Thursday, May 18, 2017
This week the Supreme Court issued its decision in Kindred Nursing Centers Limited Partnership v. Clark, a case we covered earlier here. The vote was 7-1, with Justice Kagan writing the majority opinion, Justice Thomas dissenting based on his view that the Federal Arbitration Act does not apply to proceedings in state court, and Justice Gorsuch (who joined the Court after oral argument occurred) taking no part.
Justice Kagan’s opinion begins:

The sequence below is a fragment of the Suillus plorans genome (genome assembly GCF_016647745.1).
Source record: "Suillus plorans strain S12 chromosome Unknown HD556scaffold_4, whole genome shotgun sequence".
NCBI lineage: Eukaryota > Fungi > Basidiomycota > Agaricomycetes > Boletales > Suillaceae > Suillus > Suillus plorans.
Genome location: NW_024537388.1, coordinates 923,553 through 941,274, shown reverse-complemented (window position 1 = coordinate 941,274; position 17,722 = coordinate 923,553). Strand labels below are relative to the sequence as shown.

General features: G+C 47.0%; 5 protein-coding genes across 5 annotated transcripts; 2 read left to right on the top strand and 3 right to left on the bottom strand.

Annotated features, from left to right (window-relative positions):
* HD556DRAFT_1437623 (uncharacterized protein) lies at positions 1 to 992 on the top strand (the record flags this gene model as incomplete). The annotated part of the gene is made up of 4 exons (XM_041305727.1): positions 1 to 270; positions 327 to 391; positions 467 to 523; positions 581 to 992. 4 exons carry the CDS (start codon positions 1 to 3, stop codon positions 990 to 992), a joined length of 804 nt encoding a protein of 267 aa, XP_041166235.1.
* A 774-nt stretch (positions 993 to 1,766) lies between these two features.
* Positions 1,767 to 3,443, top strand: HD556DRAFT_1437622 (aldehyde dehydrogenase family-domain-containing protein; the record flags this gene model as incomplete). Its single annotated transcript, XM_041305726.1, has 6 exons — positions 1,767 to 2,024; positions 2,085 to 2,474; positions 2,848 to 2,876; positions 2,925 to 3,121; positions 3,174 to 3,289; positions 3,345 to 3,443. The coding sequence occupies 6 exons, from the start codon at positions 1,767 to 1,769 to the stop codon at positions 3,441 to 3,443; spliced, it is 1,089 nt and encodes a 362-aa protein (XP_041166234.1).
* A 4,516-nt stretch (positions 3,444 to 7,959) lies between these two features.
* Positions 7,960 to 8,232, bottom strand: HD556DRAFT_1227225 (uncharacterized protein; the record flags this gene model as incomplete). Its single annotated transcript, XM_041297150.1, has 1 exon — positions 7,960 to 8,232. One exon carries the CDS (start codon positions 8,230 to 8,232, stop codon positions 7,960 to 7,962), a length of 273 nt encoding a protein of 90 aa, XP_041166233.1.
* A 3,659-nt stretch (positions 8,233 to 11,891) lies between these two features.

The Federal Arbitration Act (FAA or Act) requires courts to place arbitration agreements “on equal footing with all other contracts.” DIRECTV, Inc. v. Imburgia, 577 U. S. __, __ (2015) (slip op., at 6) (quoting Buckeye Check Cashing, Inc. v. Cardegna, 546 U. S. 440, 443 (2006)); see 9 U. S. C. §2. In the decision below, the Kentucky Supreme Court declined to give effect to two arbitration agreements executed by individuals holding “powers of attorney”—that is, authorizations to act on behalf of others. According to the court, a general grant of power (even if seemingly comprehensive) does not permit a legal representative to enter into an arbitration agreement for someone else; to form such a contract, the representative must possess specific authority to “waive his principal’s fundamental constitutional rights to access the courts [and] to trial by jury.” Extendicare Homes, Inc. v. Whisman, 478 S. W. 3d 306, 327 (2015). Because that rule singles out arbitration agreements for disfavored treatment, we hold that it violates the FAA.